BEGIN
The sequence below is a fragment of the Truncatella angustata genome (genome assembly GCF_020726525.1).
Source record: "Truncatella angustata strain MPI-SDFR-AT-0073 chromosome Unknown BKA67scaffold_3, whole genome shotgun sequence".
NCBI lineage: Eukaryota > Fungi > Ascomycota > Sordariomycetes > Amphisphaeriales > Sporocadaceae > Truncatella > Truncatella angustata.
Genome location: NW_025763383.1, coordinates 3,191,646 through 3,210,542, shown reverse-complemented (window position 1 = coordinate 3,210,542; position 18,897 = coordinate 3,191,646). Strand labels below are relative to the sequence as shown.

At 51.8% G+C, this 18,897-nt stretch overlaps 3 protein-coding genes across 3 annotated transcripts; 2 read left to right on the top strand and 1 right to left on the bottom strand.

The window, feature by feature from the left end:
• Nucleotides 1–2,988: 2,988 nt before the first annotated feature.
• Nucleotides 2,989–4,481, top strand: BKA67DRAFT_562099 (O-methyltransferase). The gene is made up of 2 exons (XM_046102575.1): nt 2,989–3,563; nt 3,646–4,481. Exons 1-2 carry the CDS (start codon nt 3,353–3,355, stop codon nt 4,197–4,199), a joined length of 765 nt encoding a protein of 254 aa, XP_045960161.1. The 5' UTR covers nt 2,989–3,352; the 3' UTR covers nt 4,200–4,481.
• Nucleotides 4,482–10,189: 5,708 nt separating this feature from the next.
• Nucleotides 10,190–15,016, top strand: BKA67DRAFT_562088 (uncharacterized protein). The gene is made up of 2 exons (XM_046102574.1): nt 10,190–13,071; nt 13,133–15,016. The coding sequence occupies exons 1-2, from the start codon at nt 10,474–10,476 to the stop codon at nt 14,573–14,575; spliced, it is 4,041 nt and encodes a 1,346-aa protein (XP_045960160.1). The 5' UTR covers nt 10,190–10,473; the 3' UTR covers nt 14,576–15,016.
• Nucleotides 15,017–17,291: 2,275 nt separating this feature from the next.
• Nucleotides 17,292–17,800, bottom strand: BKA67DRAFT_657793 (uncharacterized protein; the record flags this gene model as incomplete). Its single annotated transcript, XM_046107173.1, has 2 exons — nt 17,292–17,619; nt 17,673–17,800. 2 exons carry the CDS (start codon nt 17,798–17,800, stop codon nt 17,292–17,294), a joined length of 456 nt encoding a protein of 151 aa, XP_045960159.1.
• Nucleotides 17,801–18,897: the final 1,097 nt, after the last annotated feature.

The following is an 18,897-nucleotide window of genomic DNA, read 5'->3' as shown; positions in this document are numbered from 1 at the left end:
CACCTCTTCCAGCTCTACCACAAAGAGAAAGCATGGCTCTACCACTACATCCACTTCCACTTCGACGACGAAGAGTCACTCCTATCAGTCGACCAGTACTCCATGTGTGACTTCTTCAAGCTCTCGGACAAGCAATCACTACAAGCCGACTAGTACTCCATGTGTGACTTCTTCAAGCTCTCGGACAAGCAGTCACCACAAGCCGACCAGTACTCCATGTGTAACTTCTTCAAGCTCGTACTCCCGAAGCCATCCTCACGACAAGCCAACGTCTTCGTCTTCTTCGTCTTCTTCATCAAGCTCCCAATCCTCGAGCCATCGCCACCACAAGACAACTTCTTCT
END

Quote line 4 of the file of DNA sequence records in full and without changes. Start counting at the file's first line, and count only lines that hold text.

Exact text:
Genome location: NW_025763383.1, coordinates 3,191,646 through 3,210,542, shown reverse-complemented (window position 1 = coordinate 3,210,542; position 18,897 = coordinate 3,191,646). Strand labels below are relative to the sequence as shown.